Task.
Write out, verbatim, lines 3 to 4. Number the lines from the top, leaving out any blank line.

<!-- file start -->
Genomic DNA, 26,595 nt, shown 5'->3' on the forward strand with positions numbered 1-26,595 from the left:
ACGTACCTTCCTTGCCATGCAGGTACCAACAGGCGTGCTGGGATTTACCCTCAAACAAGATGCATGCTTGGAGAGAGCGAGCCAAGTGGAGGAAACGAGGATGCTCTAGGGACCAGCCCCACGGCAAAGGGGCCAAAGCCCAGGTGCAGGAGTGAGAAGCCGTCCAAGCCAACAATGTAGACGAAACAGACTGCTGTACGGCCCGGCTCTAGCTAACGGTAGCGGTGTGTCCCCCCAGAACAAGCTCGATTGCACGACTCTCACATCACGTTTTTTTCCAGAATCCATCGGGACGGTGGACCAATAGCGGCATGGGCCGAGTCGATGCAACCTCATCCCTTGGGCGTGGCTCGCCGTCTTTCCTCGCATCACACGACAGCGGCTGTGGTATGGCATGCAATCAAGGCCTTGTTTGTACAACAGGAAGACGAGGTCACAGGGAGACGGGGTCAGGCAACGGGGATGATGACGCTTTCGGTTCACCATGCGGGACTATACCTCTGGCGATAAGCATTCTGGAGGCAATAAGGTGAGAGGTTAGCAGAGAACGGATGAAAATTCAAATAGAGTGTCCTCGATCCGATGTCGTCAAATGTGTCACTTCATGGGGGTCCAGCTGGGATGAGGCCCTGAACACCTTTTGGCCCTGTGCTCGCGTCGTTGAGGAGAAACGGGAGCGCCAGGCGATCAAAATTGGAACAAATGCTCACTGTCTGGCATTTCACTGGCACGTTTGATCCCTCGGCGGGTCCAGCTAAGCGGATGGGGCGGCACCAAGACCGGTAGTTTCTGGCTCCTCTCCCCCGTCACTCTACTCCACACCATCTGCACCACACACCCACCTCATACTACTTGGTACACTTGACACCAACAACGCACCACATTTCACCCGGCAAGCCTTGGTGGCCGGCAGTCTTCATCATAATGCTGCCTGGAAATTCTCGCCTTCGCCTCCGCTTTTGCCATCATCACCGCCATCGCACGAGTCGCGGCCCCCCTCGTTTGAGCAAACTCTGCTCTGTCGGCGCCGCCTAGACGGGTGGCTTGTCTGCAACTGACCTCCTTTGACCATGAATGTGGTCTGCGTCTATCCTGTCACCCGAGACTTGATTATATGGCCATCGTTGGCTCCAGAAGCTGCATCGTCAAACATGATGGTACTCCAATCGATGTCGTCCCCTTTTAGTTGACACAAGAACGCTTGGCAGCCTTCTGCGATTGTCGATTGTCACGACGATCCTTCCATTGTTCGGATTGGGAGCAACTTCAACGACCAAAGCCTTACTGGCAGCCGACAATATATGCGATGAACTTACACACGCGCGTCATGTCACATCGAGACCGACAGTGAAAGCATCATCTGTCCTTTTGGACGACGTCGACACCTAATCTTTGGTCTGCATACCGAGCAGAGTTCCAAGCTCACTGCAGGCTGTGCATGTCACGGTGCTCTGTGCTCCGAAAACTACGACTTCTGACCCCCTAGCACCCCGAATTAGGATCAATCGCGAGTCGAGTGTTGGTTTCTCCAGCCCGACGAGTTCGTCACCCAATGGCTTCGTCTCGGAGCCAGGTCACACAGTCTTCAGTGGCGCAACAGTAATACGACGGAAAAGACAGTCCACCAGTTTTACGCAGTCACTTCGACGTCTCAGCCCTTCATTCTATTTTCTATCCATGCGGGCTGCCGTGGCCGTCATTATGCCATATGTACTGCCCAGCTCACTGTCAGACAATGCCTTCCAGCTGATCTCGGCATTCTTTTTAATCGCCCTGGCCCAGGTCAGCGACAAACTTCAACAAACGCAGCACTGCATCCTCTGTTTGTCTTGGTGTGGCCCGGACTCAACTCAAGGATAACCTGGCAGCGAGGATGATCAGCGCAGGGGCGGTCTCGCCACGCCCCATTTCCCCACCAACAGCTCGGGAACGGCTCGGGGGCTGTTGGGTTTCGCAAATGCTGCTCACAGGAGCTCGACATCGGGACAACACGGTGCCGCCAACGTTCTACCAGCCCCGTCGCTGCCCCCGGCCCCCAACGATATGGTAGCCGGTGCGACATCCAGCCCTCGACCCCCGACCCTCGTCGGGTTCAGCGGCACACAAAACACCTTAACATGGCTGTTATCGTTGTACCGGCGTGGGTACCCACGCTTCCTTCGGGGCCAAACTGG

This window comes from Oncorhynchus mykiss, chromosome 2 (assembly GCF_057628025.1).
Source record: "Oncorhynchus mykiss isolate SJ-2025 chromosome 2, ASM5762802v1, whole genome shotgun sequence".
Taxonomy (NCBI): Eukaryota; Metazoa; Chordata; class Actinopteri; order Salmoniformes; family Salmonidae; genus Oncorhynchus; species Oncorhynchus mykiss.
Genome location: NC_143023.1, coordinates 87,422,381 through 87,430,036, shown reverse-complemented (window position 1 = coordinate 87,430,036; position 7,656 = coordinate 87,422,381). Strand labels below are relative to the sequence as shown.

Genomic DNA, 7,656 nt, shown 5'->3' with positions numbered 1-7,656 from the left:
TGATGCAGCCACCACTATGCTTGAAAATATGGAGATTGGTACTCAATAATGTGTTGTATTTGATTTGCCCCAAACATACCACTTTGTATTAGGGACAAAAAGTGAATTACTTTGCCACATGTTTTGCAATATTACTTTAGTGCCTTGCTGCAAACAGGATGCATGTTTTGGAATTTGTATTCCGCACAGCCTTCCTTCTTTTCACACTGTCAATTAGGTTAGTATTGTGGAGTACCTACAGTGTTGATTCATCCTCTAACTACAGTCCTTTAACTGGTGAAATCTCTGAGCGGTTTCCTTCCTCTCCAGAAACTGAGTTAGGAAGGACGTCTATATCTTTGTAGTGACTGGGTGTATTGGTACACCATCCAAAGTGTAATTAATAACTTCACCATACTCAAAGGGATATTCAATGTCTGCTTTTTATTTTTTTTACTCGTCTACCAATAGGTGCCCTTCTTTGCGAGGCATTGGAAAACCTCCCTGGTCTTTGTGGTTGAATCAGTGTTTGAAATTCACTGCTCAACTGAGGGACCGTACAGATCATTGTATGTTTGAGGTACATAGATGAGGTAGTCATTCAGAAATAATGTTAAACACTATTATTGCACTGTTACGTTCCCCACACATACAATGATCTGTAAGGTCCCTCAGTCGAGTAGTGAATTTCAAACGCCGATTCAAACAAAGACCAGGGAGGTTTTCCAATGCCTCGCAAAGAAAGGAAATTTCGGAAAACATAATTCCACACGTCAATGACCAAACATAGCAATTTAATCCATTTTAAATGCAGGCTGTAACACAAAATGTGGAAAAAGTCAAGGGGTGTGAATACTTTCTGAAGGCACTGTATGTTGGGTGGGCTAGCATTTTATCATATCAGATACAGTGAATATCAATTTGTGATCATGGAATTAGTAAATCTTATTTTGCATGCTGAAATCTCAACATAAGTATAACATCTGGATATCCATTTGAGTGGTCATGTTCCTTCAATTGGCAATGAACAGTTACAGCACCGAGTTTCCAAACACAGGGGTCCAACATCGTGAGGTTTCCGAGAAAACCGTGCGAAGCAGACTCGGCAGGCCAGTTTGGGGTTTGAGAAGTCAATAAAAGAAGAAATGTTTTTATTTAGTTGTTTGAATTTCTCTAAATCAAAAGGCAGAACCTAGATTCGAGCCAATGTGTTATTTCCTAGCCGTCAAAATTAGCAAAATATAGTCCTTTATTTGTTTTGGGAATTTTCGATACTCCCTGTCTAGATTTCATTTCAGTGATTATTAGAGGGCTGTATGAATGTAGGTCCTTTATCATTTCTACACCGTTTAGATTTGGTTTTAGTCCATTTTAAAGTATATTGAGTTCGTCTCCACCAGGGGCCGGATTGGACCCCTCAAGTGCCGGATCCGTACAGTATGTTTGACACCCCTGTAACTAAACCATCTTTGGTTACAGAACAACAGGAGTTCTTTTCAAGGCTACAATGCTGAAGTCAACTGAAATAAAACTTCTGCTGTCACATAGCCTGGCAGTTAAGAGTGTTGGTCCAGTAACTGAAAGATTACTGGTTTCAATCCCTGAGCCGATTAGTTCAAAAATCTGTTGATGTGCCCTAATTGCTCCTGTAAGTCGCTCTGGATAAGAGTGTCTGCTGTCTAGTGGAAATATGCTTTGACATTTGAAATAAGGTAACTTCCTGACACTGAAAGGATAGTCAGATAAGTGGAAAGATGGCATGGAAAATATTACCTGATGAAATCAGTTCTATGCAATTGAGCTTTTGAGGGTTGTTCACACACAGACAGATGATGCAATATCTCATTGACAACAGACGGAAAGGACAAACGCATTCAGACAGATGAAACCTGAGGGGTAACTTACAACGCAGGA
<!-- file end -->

This window comes from Oncorhynchus mykiss, chromosome 2 (assembly GCF_057628025.1).
Source record: "Oncorhynchus mykiss isolate SJ-2025 chromosome 2, ASM5762802v1, whole genome shotgun sequence".